My DW is continuing to work part time, I did not factor this into our retirement budget so that she could choose to stop whenever she wanted. She really wanted me to retire and felt her keeping working part time would help cushion things. But after seeing me have fun for the past 18 months, and how well we have managed financially, she is planning to stop next year. So do not be surprised if your retirement inspires your wife to retire sooner than later :). Good luck!

davebarnes 12-10-2019 10:59 PM

Happy New Year.
What you are missing is: “Honey, quit on January 3rd”.

FI_RElater 12-11-2019 12:27 AM

Quote:

Originally Posted by Castaspey (Post 2336911)
"Cresting the summit" may be right, but I feel like my headlights are still pointed up and not giving me much of a view of the other side yet.


And my firecalc runs all turn out fine.

at the top of the "fourteeners" there's nothing for your headlights to bounce off of....
ages ago, when still living in CO, I'd gone up Mt Evans during the evening and ended up coming down after dark (this was ages ago when you didn't have to pay and it was open to visitors).... indeed, it's difficult to imagine your headlights really have nothing to bounce off except that small one lane (if that, sometimes) and there's a LONG way down if you mess up :eek: :dead:


we're in similar territory, but already retired with house paid off and already in deferral mode for SS.
We use a 3.5% wr as a upper limit of portfolio draw, and haven't come close to that yet. we still haven't used all the original values of the CD ladder originally set up... much less the other rungs added to it. But my pension isn't full survivor, like yours is (good for you), so you should have further confidence of a good retirement (we just had to plan on saving more for surviving spouse).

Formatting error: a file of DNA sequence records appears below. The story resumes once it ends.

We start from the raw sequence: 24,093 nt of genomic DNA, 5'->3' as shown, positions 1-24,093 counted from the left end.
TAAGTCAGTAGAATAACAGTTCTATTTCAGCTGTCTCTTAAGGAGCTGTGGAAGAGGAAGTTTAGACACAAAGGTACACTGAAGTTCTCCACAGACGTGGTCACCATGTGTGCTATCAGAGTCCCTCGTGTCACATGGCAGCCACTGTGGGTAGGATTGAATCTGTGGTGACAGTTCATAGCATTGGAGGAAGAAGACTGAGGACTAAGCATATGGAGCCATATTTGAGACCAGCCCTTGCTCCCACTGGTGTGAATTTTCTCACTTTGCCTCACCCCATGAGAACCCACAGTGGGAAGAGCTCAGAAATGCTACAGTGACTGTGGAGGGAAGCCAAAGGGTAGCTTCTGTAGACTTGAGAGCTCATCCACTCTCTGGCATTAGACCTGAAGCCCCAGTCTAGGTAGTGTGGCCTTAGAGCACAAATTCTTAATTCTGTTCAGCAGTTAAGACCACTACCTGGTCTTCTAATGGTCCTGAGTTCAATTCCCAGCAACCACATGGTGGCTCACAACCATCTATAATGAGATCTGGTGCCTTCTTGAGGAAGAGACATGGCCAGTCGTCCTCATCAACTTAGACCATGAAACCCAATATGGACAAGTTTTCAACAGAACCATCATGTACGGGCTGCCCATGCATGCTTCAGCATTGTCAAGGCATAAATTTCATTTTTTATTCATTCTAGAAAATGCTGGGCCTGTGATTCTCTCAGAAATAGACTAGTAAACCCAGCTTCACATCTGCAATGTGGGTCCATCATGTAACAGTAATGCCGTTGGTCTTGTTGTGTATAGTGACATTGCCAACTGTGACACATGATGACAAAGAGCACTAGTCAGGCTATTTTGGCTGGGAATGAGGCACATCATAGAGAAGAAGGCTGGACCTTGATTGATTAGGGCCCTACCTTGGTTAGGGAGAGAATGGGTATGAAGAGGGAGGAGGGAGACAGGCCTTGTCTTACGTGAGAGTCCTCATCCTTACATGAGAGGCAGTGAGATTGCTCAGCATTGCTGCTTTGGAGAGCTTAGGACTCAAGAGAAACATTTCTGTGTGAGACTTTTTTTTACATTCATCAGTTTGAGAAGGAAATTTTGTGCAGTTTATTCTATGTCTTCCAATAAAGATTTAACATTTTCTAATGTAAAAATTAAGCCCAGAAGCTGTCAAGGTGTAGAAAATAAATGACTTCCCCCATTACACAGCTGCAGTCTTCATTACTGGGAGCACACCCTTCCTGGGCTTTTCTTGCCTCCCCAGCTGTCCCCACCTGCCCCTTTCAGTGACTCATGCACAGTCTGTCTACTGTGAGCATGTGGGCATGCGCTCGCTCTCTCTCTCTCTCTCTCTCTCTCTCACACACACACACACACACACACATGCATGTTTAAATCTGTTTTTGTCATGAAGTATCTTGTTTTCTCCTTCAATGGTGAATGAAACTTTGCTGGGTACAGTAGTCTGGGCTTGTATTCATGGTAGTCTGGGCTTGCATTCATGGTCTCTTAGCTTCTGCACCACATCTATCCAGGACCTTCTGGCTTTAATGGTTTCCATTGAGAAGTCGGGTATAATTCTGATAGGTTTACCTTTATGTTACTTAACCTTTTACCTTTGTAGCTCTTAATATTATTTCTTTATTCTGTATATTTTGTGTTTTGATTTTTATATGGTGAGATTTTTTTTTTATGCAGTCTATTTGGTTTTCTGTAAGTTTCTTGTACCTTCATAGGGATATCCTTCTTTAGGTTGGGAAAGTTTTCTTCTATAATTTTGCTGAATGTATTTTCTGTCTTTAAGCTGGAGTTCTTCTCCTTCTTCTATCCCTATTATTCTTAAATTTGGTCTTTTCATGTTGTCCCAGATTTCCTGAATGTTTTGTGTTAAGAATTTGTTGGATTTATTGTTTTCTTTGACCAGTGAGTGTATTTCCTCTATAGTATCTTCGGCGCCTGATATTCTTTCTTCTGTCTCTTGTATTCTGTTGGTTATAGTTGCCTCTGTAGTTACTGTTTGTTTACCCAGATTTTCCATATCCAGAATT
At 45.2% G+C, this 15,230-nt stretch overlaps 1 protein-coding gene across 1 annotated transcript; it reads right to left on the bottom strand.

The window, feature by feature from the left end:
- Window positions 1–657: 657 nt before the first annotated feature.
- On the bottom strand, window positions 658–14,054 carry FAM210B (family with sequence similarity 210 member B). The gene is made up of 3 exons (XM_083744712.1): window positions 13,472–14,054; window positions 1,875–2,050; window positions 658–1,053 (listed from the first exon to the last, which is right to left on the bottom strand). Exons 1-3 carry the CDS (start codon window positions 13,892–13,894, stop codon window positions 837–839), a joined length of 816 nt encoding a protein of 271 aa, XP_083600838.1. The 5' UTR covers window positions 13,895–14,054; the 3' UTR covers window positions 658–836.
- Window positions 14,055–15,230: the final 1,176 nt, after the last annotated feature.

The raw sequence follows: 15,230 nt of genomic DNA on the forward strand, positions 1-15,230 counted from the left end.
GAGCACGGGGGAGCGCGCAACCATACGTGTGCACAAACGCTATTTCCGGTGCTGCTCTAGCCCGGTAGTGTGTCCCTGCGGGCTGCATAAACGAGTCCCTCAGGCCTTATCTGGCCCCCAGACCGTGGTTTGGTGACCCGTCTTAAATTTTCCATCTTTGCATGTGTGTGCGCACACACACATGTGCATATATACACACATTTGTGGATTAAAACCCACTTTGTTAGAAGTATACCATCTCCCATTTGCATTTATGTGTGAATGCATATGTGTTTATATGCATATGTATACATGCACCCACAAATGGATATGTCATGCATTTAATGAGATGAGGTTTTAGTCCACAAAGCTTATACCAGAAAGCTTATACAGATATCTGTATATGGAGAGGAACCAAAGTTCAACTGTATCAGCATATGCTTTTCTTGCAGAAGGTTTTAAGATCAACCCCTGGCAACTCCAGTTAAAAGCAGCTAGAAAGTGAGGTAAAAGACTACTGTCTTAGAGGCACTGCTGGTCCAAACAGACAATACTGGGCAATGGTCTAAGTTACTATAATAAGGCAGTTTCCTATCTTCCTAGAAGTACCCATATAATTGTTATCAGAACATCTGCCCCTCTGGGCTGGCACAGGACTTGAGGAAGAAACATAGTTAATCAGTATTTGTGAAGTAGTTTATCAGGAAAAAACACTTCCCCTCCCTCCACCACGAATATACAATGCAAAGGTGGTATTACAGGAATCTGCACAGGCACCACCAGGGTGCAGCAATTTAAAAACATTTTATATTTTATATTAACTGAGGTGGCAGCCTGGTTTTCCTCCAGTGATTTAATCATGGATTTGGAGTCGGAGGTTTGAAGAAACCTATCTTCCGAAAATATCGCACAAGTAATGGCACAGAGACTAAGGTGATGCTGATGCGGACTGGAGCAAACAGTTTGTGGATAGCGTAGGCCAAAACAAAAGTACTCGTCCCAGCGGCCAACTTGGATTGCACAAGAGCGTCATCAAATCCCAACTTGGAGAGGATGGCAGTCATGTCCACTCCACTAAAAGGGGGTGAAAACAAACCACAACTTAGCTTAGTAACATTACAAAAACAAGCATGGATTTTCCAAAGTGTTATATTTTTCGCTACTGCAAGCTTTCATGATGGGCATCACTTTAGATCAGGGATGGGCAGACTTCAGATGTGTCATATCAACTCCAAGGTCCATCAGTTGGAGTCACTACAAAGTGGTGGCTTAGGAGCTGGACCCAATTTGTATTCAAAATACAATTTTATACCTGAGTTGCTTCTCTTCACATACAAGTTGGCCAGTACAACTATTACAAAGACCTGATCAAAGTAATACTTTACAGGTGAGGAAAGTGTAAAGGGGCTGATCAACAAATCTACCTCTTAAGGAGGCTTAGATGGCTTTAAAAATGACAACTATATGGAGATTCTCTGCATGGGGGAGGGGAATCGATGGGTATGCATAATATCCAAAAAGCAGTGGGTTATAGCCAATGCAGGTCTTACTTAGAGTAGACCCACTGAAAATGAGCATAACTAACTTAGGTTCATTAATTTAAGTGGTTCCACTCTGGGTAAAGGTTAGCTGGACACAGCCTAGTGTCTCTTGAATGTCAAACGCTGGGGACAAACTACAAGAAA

In your case, with a $105 k need, there's still a slight SORR but it's negligible given that even with a 40+% decline in equities you should be good (what's your allocation?... ours is 45% equities right now, could go higher after starting SS). I would agree with others that say that she should also be able to retire as long as you have accounted for health insurance, including all deductibles, in your numbers.

DrRoy 12-11-2019 05:52 AM

Only counting the pension against $105K need, you would be at 2.6% WR. Room for more if needed.

mrfeh 12-11-2019 07:43 AM

Quote:

Originally Posted by Castaspey (Post 2336911)
"Cresting the summit" may be right, but I feel like my headlights are still pointed up and not giving me much of a view of the other side yet.


And my firecalc runs all turn out fine.

Sounds like it's just the anxiety of transitioning from accumulation to living off your stash. It's not uncommon.

Financially, you have no worries.

pacergal 12-11-2019 08:56 AM

Welcome.
Looks like you and your wife could retire together without problem. If she wants to leave an unfulfilling job, why not?? Don't want any resentment building as she walks out the door and you are still home!
Retire together and get on with the rest of your lives

Rianne 12-11-2019 09:32 AM

Just to add a bit of humor. It's like learning to swim. The best way is to get pushed into the deep end. Once there, you'll learn to float on your back, look up at the sky and clouds. You'll realize how relaxed and peaceful you feel. Jump in, the water's wonderful.

Castaspey 12-11-2019 09:57 AM

Thanks for all of the input. This illustrates the cognitive and emotional components of retirement decision making. Cognitively I see the numbers as clearly as you all do, and they don't change regardless of the income forecaster (like firecalc) I plug them into. Mathematically, I got this. But that really does not extend into the emotional realm and allow me to be calm and comfortable just yet. It will be interesting to look back on this thread in 90 days and see where my head is at.

MRG 12-11-2019 10:08 AM

It's an amazing transformation that occurs. I think I was expecting the world to stop when I quit working. It was 2013 and I was expecting the next great recession only worse.

You'll be fine.

HNL Bill 12-11-2019 02:42 PM

My cognitive dissonance is in looking at the 4% rule, and wondering, what if...what if the US hits a 20+ year recession like Japan? Even the 3.5% WR has some risk, but if you wait until you're overly safe, you've traded too many years for that extra margin of safety that likely won't be needed.